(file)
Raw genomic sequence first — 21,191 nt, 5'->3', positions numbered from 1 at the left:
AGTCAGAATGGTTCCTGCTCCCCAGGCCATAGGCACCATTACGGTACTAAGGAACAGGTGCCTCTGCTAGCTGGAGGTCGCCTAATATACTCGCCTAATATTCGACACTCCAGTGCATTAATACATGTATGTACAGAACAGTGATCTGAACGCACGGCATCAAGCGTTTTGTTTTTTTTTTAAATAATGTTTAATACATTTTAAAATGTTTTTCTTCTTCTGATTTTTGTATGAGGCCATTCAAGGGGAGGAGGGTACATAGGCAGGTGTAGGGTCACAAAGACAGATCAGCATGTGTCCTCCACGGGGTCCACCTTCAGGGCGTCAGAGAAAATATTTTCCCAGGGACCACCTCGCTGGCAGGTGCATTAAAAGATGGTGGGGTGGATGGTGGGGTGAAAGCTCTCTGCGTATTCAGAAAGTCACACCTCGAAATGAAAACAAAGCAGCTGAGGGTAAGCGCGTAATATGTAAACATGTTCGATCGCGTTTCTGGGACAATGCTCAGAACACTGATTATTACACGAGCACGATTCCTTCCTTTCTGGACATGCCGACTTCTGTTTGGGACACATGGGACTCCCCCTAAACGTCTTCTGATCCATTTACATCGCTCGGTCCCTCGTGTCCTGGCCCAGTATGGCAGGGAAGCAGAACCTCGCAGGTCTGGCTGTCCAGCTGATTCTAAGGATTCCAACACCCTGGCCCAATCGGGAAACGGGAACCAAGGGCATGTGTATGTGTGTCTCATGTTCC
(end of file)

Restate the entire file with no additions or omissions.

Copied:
Raw genomic sequence first — 21,191 nt, 5'->3', positions numbered from 1 at the left:
AGTCAGAATGGTTCCTGCTCCCCAGGCCATAGGCACCATTACGGTACTAAGGAACAGGTGCCTCTGCTAGCTGGAGGTCGCCTAATATACTCGCCTAATATTCGACACTCCAGTGCATTAATACATGTATGTACAGAACAGTGATCTGAACGCACGGCATCAAGCGTTTTGTTTTTTTTTTAAATAATGTTTAATACATTTTAAAATGTTTTTCTTCTTCTGATTTTTGTATGAGGCCATTCAAGGGGAGGAGGGTACATAGGCAGGTGTAGGGTCACAAAGACAGATCAGCATGTGTCCTCCACGGGGTCCACCTTCAGGGCGTCAGAGAAAATATTTTCCCAGGGACCACCTCGCTGGCAGGTGCATTAAAAGATGGTGGGGTGGATGGTGGGGTGAAAGCTCTCTGCGTATTCAGAAAGTCACACCTCGAAATGAAAACAAAGCAGCTGAGGGTAAGCGCGTAATATGTAAACATGTTCGATCGCGTTTCTGGGACAATGCTCAGAACACTGATTATTACACGAGCACGATTCCTTCCTTTCTGGACATGCCGACTTCTGTTTGGGACACATGGGACTCCCCCTAAACGTCTTCTGATCCATTTACATCGCTCGGTCCCTCGTGTCCTGGCCCAGTATGGCAGGGAAGCAGAACCTCGCAGGTCTGGCTGTCCAGCTGATTCTAAGGATTCCAACACCCTGGCCCAATCGGGAAACGGGAACCAAGGGCATGTGTATGTGTGTCTCATGTTCC